Foul-smelling or cracked eggs should also be avoided, and a trick recommended by Spanish consumer watchdog OCU to find out if an egg is not fit for eating is to put it in a glass of water. If it sinks, it’s okay to consume but if it floats it isn’t.

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Reciprocal healthcare agreements between Spain and Gibraltar end

The Spanish government has confirmed that it will not extend its reciprocal healthcare agreements with Gibraltar, meaning that from July 1st 2022, it will come to an end.

Reciprocal healthcare agreements between Spain and Gibraltar end

When the UK left the EU on December 31st 2020, both sides agreed that the UK’s EHIC European healthcare cards could still be used until their expiry dates.

This card provided British travellers with free state-provided medical care in the EU in case of emergencies.

Beyond their five year period of validity, EHIC cards are no longer valid and travellers have to apply for the new Global Heath Insurance Card (GHIC) instead. 

Spain made a separate agreement with Gibraltar under its Royal Brexit Decree in which unilateral arrangements would be maintained in the territory and extended until June 30th 2022.

During the meeting of the Spanish Council of Ministers on Tuesday, the Spanish Government decided not to extend the agreement further, meaning that residents of Gibraltar will no longer be able to benefit from it.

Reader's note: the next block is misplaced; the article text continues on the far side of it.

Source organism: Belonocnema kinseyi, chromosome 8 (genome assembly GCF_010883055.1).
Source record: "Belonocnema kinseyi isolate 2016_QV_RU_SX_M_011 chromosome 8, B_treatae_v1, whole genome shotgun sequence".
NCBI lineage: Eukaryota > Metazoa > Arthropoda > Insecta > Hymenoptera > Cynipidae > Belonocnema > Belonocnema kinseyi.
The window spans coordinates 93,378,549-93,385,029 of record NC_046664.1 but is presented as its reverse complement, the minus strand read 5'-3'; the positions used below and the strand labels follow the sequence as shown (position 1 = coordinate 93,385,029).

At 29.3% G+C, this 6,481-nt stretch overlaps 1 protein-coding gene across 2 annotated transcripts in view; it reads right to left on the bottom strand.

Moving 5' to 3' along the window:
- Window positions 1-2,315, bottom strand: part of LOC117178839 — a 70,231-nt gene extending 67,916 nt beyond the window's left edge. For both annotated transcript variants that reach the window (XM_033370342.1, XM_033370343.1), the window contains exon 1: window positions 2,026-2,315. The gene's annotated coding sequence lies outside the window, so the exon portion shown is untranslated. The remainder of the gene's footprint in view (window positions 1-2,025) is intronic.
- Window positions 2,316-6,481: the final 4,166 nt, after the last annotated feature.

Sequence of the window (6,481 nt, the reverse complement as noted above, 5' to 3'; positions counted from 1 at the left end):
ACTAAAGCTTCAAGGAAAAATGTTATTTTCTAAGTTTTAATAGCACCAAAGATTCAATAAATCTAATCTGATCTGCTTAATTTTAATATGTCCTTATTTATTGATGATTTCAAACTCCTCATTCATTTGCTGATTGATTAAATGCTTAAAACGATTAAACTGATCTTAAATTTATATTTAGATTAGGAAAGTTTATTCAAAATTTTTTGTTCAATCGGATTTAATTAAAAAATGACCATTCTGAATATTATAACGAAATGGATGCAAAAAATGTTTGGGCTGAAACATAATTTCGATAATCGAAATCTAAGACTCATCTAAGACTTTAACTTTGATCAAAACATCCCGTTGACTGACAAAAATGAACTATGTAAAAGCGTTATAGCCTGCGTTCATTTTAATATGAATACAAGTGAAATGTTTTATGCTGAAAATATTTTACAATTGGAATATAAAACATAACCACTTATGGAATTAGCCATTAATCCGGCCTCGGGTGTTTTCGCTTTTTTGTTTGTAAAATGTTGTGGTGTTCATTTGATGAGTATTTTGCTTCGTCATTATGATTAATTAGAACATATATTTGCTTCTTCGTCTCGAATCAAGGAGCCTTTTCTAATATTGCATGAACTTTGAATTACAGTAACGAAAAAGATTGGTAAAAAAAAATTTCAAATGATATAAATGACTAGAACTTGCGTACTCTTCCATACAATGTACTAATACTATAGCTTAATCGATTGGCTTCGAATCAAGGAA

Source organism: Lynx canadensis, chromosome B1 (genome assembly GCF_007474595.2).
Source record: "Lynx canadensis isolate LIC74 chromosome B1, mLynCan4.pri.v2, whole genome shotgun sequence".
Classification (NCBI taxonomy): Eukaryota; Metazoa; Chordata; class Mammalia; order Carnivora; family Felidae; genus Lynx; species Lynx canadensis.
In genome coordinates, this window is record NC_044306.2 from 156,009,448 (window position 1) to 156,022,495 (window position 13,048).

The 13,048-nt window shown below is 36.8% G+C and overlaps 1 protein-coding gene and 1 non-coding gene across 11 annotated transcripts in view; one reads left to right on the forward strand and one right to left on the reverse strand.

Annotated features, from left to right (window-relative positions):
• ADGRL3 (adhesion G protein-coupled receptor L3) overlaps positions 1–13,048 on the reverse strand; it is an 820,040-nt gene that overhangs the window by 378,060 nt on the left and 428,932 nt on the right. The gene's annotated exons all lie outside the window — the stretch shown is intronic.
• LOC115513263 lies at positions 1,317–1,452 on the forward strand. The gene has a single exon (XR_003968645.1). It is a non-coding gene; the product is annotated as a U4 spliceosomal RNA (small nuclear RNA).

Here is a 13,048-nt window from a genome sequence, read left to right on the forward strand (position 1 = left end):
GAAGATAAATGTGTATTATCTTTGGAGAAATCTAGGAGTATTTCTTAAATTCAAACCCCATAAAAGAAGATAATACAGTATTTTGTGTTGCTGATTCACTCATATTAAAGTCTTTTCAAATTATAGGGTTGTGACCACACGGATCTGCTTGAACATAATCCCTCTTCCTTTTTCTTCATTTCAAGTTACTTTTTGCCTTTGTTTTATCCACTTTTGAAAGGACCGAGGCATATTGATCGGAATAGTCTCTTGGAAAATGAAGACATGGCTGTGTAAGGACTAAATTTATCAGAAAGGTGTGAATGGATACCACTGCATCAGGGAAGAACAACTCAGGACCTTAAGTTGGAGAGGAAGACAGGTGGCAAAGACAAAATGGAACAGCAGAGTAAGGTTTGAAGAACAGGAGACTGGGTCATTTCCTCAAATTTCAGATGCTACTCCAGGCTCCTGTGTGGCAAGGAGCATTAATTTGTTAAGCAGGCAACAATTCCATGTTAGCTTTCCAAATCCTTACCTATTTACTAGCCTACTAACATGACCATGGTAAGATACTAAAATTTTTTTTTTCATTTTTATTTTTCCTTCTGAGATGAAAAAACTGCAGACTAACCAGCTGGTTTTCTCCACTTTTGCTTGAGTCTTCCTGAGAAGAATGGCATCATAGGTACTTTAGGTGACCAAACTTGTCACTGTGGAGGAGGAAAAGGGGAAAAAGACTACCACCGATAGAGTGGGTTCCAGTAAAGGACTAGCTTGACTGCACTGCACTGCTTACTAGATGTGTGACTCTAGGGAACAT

In a statement the government of Gibraltar said: “It would have been HMGoG’s preference for these arrangements, which deeply affect citizens on either side of the border on matters as essential as healthcare, to have been maintained. Indeed, HMGoG was prepared to continue with them”.

“However, because reciprocity is a key element to these arrangements which cannot work without coordination and provisions for reimbursement of costs etc., HMGoG is left with no option but to discontinue them also in so far as treatment in Gibraltar is concerned,” it continued. 

What does this mean?

Gibraltar residents insured under Gibraltar’s Group Practice Medical Scheme will, after 30th June 2022, no longer be able to access free emergency healthcare in Spain during a temporary stay in the country. 

Those who are residents in Spain who travel over to Gibraltar will not have access to free healthcare on The Rock either. 

As a consequence, if a resident of Gibraltar falls ill or has an accident while over the border in Spain or the same for a Spanish resident in Gibraltar, they will have to pay for healthcare.

The government of Gibraltar is encouraging its citizens from July 1st 2022 to have appropriate travel insurance with medical cover each time they visit Spain.

This means that even those who are hopping over the border for few hours such as for a shopping trip or going out for dinner will have to make sure that they have adequate health insurance. 

“Where medical attention is required the costs incurred may be considerable, so you should ensure you have adequate insurance cover or alternatively the means to pay,” the Gibraltar government said in their statement.